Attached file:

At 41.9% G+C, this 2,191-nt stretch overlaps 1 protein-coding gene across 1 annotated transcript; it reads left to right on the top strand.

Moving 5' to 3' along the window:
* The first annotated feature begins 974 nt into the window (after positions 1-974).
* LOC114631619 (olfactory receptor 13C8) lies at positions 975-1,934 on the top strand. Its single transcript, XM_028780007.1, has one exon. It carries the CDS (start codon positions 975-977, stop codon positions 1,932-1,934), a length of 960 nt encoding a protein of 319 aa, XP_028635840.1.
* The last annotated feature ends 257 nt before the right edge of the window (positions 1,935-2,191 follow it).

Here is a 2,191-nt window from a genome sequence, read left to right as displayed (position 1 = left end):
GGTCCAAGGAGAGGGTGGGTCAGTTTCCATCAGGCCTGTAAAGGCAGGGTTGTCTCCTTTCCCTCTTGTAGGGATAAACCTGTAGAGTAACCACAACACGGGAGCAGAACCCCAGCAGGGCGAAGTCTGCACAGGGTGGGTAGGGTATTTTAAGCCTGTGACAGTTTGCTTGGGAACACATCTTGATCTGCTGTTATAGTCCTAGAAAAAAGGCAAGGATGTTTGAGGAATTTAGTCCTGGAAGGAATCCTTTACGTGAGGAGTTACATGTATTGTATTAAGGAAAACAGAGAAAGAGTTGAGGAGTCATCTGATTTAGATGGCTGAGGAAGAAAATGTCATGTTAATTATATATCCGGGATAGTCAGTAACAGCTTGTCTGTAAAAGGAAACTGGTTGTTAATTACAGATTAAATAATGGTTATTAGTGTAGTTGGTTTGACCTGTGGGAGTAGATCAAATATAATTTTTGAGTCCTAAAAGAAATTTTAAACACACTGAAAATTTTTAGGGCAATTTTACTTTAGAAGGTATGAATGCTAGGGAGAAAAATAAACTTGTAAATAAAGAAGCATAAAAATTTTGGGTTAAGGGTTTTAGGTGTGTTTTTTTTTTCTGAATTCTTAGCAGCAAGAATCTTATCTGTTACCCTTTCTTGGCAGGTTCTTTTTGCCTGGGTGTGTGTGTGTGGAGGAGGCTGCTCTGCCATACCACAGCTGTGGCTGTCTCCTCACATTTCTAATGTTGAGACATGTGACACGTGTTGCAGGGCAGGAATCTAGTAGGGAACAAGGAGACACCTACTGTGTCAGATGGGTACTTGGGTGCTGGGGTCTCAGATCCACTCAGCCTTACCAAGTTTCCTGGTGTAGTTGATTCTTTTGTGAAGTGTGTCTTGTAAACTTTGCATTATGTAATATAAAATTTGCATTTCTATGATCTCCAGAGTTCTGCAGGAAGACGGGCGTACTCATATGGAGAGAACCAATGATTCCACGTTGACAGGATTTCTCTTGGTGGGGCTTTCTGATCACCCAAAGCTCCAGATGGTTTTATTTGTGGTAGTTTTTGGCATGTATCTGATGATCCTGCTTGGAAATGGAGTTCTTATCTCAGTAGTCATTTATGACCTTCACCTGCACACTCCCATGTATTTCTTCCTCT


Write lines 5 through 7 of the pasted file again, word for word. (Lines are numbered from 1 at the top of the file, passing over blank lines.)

* The last annotated feature ends 257 nt before the right edge of the window (positions 1,935-2,191 follow it).

Here is a 2,191-nt window from a genome sequence, read left to right as displayed (position 1 = left end):
GGTCCAAGGAGAGGGTGGGTCAGTTTCCATCAGGCCTGTAAAGGCAGGGTTGTCTCCTTTCCCTCTTGTAGGGATAAACCTGTAGAGTAACCACAACACGGGAGCAGAACCCCAGCAGGGCGAAGTCTGCACAGGGTGGGTAGGGTATTTTAAGCCTGTGACAGTTTGCTTGGGAACACATCTTGATCTGCTGTTATAGTCCTAGAAAAAAGGCAAGGATGTTTGAGGAATTTAGTCCTGGAAGGAATCCTTTACGTGAGGAGTTACATGTATTGTATTAAGGAAAACAGAGAAAGAGTTGAGGAGTCATCTGATTTAGATGGCTGAGGAAGAAAATGTCATGTTAATTATATATCCGGGATAGTCAGTAACAGCTTGTCTGTAAAAGGAAACTGGTTGTTAATTACAGATTAAATAATGGTTATTAGTGTAGTTGGTTTGACCTGTGGGAGTAGATCAAATATAATTTTTGAGTCCTAAAAGAAATTTTAAACACACTGAAAATTTTTAGGGCAATTTTACTTTAGAAGGTATGAATGCTAGGGAGAAAAATAAACTTGTAAATAAAGAAGCATAAAAATTTTGGGTTAAGGGTTTTAGGTGTGTTTTTTTTTTCTGAATTCTTAGCAGCAAGAATCTTATCTGTTACCCTTTCTTGGCAGGTTCTTTTTGCCTGGGTGTGTGTGTGTGGAGGAGGCTGCTCTGCCATACCACAGCTGTGGCTGTCTCCTCACATTTCTAATGTTGAGACATGTGACACGTGTTGCAGGGCAGGAATCTAGTAGGGAACAAGGAGACACCTACTGTGTCAGATGGGTACTTGGGTGCTGGGGTCTCAGATCCACTCAGCCTTACCAAGTTTCCTGGTGTAGTTGATTCTTTTGTGAAGTGTGTCTTGTAAACTTTGCATTATGTAATATAAAATTTGCATTTCTATGATCTCCAGAGTTCTGCAGGAAGACGGGCGTACTCATATGGAGAGAACCAATGATTCCACGTTGACAGGATTTCTCTTGGTGGGGCTTTCTGATCACCCAAAGCTCCAGATGGTTTTATTTGTGGTAGTTTTTGGCATGTATCTGATGATCCTGCTTGGAAATGGAGTTCTTATCTCAGTAGTCATTTATGACCTTCACCTGCACACTCCCATGTATTTCTTCCTCT